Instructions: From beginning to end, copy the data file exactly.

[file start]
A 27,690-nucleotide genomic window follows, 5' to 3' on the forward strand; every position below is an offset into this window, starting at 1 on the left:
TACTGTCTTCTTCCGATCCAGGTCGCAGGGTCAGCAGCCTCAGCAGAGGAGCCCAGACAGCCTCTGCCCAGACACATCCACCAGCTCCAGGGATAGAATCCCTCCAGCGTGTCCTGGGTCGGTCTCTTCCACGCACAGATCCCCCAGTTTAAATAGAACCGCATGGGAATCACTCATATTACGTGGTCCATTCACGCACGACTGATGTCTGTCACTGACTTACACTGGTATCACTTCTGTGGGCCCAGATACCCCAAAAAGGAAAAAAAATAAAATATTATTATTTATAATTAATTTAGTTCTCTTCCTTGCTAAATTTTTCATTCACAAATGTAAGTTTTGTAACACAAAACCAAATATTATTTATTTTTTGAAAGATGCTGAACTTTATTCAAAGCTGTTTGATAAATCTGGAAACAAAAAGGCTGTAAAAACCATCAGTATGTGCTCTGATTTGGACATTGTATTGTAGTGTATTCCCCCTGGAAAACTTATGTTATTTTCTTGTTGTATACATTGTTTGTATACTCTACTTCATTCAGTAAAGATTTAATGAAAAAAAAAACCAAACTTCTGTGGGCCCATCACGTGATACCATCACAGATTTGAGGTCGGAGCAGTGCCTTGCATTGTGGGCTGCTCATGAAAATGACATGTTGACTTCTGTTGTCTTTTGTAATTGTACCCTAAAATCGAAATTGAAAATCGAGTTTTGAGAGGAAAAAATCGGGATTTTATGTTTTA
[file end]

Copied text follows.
A 27,690-nucleotide genomic window follows, 5' to 3' on the forward strand; every position below is an offset into this window, starting at 1 on the left:
TACTGTCTTCTTCCGATCCAGGTCGCAGGGTCAGCAGCCTCAGCAGAGGAGCCCAGACAGCCTCTGCCCAGACACATCCACCAGCTCCAGGGATAGAATCCCTCCAGCGTGTCCTGGGTCGGTCTCTTCCACGCACAGATCCCCCAGTTTAAATAGAACCGCATGGGAATCACTCATATTACGTGGTCCATTCACGCACGACTGATGTCTGTCACTGACTTACACTGGTATCACTTCTGTGGGCCCAGATACCCCAAAAAGGAAAAAAAATAAAATATTATTATTTATAATTAATTTAGTTCTCTTCCTTGCTAAATTTTTCATTCACAAATGTAAGTTTTGTAACACAAAACCAAATATTATTTATTTTTTGAAAGATGCTGAACTTTATTCAAAGCTGTTTGATAAATCTGGAAACAAAAAGGCTGTAAAAACCATCAGTATGTGCTCTGATTTGGACATTGTATTGTAGTGTATTCCCCCTGGAAAACTTATGTTATTTTCTTGTTGTATACATTGTTTGTATACTCTACTTCATTCAGTAAAGATTTAATGAAAAAAAAAACCAAACTTCTGTGGGCCCATCACGTGATACCATCACAGATTTGAGGTCGGAGCAGTGCCTTGCATTGTGGGCTGCTCATGAAAATGACATGTTGACTTCTGTTGTCTTTTGTAATTGTACCCTAAAATCGAAATTGAAAATCGAGTTTTGAGAGGAAAAAATCGGGATTTTATGTTTTA